At 7:45 on Sunday night, a good 5 1/2 hours after he had climbed
the trackside fence a la Spider-Man in celebration of having
taken the checkered flag in the 86th Indianapolis 500, Helio
Castroneves was walking through Gasoline Alley when he was told
that the race results had finally been stamped OFFICIAL. He
celebrated by scaling another fence, this time the
seven-foot-high barrier that borders the garage area. But when
word came shortly thereafter that an appeal of the results would
be heard on Monday, one had to wonder just how many fences
Castroneves would have to climb to become the race's undisputed
Car owner Barry Green paid the $500 fee to file a protest on
behalf of his driver, second-place finisher Paul Tracy, who
claimed he had blown past Castroneves into the lead on the
penultimate lap just before the yellow caution lights came on.
(Two cars had wrecked in Turn 2.) Because the race went on to
finish under caution, Tracy felt that he should have been
crowned champion. Video replays appeared to support the initial
ruling that Tracy had passed Castroneves a split second after
the caution lights, which signal drivers to hold their
positions. On Monday race officials, after deliberating for over
five hours, denied the appeal.
Not even the controversial ending could take the luster off what
was easily the best race at the Brickyard in seven years--ever
since open-wheel racing split into two feuding bodies in 1996.
As a result of that schism between CART and the upstart IRL, the
'96 Indy 500 was contested largely by a group of unknowns (15
rookies in a field of 33), and in the following years the event
was in danger of losing its hallowed place in American sport.
This year, with more and more CART teams being encouraged by
their sponsors to run at Indy, the field was filled with almost
all of the sport's top teams. This race was the fastest in Indy
history, with an average qualifying speed of 228.648 mph.
Before Tracy pulled alongside him, Castroneves was more worried
about whether he would have enough gas to make it to the finish
line. Most of the field had refueled with 23 laps to go, but
Castroneves's crew had filled his tank with 42 laps remaining,
and owner Roger Penske was willing to gamble that his Brazilian
driver could make it the rest of the way. Heading into Turn 3 of
the penultimate lap with Tracy closing in, the 27-year-old
Castroneves noticed a flashing yellow light on his steering
wheel, which--in his frenzied state--made him think he was out
"I was so tense," said Castroneves after the race. "I thought I
was running out of fuel. Then the guys on the radio were
yelling, 'Yellow! Yellow!' [meaning the race was under caution],
and I was shocked." Castroneves eased off the gas pedal as Tracy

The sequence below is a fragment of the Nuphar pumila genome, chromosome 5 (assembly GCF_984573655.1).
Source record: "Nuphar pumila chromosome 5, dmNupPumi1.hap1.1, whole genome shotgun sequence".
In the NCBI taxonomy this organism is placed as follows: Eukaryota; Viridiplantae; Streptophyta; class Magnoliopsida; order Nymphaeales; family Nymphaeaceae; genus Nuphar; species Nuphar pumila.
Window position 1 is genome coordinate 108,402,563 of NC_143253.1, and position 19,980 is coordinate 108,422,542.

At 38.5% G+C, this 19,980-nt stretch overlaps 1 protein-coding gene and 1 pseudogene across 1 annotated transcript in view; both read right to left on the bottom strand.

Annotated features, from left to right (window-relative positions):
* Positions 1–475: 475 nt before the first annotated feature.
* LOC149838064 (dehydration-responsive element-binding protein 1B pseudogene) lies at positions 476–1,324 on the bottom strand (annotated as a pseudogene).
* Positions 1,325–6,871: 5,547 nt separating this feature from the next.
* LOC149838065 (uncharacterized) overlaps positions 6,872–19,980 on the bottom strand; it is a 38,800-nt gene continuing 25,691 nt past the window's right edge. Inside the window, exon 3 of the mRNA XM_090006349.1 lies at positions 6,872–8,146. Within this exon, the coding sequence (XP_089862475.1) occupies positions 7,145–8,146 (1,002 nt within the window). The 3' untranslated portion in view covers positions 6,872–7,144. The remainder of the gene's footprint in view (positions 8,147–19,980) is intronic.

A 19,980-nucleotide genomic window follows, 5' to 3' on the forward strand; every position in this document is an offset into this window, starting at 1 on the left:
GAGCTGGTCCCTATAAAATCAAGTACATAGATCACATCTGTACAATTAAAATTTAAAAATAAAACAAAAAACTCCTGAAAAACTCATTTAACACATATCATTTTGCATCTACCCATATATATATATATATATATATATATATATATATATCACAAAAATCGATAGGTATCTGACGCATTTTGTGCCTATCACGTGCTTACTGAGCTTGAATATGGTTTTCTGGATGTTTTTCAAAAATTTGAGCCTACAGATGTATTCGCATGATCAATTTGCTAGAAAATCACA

passed him. Race officials disallowed the pass, and after three
final miles under caution Castroneves became the first
back-to-back winner of the 500 since 1971 and the first driver
to win the race in his first two starts at Indy.
The result also underscored the extent to which the balance of
power in open-wheel racing has shifted. Last year CART drivers,
led by Castroneves, swept the top five spots in the race, a
showing that was a slap in the face of Indianapolis Motor
Speedway president Tony George, who broke from CART to form the
IRL. At the time of the split the only things George had going
for him were his promise of less expensive racing and his famous
track. While the cost issue is significant (CART has followed
George's lead in the frugality department, mainly in using a
simpler and cheaper engine), it is the powerful lure of the
track itself that has fundamentally turned the tide.
Despite sagging interest in the 500, a huge backlash from the
racing community and observers accusing him of ruining America's
biggest race, George refused to buckle. Instead of enticing CART
teams to the race, he waited for them to come to him. Eventually
they did, when their sponsors insisted upon it. The series got a
huge boost last December after one of George's most vocal
critics, Penske, who was a founding member of CART, jumped to
the IRL full time, largely at the behest of his sponsor,
Marlboro. "I think Tony's vision is one of the things [that has
made the IRL successful]," says Penske. "I have to take my hat
off to him. He's stayed the course."
George pulled off another coup three days before this year's
race, when engine manufacturer Honda, which has provided the
power for the last six overall CART champions, announced it
would start supplying engines to IRL teams next year. Last fall
Honda announced it will pull out of CART effective 2003, saying
it had no interest in building the nonturbocharged engines CART
is switching to. But Honda has since reconsidered and will make
that engine for IRL teams.
The reversal wasn't an easy pill to swallow for CART's board of
directors, which does not have a firm commitment from an
established engine builder for next year. CART's situation could
become even more dire if Honda clients such as Green, who owns
the cars of Tracy, Michael Andretti and current CART leader
Dario Franchitti, follow the engine manufacturer to the IRL.
George did his best not to gloat, but when pressed on the
question of whether bringing Honda on board signaled the final
nail in CART's coffin, he said, "I bring my hammer to work every
If George keeps staging races as full of action as Sunday's, in
which IRL drivers took five of the top six positions, it won't be
long before he can leave the hammer in his toolbox.